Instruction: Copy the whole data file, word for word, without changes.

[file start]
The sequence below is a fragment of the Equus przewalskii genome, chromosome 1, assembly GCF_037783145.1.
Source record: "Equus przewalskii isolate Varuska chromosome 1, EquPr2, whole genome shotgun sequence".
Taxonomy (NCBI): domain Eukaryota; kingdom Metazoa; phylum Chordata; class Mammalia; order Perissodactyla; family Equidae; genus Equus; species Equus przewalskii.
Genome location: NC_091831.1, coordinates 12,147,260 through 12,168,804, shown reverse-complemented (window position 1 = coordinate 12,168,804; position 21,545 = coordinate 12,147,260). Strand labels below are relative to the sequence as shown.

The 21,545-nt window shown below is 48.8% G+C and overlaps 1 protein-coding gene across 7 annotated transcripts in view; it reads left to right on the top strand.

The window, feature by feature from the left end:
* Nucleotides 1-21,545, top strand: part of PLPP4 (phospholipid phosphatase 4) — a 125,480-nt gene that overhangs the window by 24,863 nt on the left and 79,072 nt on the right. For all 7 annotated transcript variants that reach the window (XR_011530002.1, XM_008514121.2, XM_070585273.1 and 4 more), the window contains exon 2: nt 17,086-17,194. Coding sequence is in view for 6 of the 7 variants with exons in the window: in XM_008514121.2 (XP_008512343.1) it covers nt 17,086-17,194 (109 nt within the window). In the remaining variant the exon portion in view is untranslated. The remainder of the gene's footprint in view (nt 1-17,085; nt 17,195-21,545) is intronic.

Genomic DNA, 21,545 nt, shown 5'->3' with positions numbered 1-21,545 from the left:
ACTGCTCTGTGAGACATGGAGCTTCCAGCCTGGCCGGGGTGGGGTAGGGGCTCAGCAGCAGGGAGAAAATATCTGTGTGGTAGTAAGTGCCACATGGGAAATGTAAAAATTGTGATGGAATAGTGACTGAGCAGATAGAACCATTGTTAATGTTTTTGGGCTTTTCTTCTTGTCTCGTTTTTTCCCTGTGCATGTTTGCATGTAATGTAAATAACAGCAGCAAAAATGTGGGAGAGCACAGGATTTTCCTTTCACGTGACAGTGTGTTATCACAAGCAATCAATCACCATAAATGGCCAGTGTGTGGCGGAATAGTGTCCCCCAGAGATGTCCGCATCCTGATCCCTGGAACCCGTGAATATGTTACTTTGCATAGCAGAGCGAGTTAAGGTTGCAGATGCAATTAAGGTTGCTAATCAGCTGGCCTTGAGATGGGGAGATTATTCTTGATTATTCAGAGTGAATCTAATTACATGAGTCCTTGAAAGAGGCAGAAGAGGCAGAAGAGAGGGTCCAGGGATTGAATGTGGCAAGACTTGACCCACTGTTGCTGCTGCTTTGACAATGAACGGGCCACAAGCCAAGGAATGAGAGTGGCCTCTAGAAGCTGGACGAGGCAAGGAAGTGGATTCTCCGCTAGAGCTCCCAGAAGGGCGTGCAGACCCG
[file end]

The sequence below is a fragment of the Equus przewalskii genome, chromosome 1, assembly GCF_037783145.1.
Source record: "Equus przewalskii isolate Varuska chromosome 1, EquPr2, whole genome shotgun sequence".
Taxonomy (NCBI): domain Eukaryota; kingdom Metazoa; phylum Chordata; class Mammalia; order Perissodactyla; family Equidae; genus Equus; species Equus przewalskii.
Genome location: NC_091831.1, coordinates 12,147,260 through 12,168,804, shown reverse-complemented (window position 1 = coordinate 12,168,804; position 21,545 = coordinate 12,147,260). Strand labels below are relative to the sequence as shown.

The 21,545-nt window shown below is 48.8% G+C and overlaps 1 protein-coding gene across 7 annotated transcripts in view; it reads left to right on the top strand.

The window, feature by feature from the left end:
* Nucleotides 1-21,545, top strand: part of PLPP4 (phospholipid phosphatase 4) — a 125,480-nt gene that overhangs the window by 24,863 nt on the left and 79,072 nt on the right. For all 7 annotated transcript variants that reach the window (XR_011530002.1, XM_008514121.2, XM_070585273.1 and 4 more), the window contains exon 2: nt 17,086-17,194. Coding sequence is in view for 6 of the 7 variants with exons in the window: in XM_008514121.2 (XP_008512343.1) it covers nt 17,086-17,194 (109 nt within the window). In the remaining variant the exon portion in view is untranslated. The remainder of the gene's footprint in view (nt 1-17,085; nt 17,195-21,545) is intronic.

Genomic DNA, 21,545 nt, shown 5'->3' with positions numbered 1-21,545 from the left:
ACTGCTCTGTGAGACATGGAGCTTCCAGCCTGGCCGGGGTGGGGTAGGGGCTCAGCAGCAGGGAGAAAATATCTGTGTGGTAGTAAGTGCCACATGGGAAATGTAAAAATTGTGATGGAATAGTGACTGAGCAGATAGAACCATTGTTAATGTTTTTGGGCTTTTCTTCTTGTCTCGTTTTTTCCCTGTGCATGTTTGCATGTAATGTAAATAACAGCAGCAAAAATGTGGGAGAGCACAGGATTTTCCTTTCACGTGACAGTGTGTTATCACAAGCAATCAATCACCATAAATGGCCAGTGTGTGGCGGAATAGTGTCCCCCAGAGATGTCCGCATCCTGATCCCTGGAACCCGTGAATATGTTACTTTGCATAGCAGAGCGAGTTAAGGTTGCAGATGCAATTAAGGTTGCTAATCAGCTGGCCTTGAGATGGGGAGATTATTCTTGATTATTCAGAGTGAATCTAATTACATGAGTCCTTGAAAGAGGCAGAAGAGGCAGAAGAGAGGGTCCAGGGATTGAATGTGGCAAGACTTGACCCACTGTTGCTGCTGCTTTGACAATGAACGGGCCACAAGCCAAGGAATGAGAGTGGCCTCTAGAAGCTGGACGAGGCAAGGAAGTGGATTCTCCGCTAGAGCTCCCAGAAGGGCGTGCAGACCCG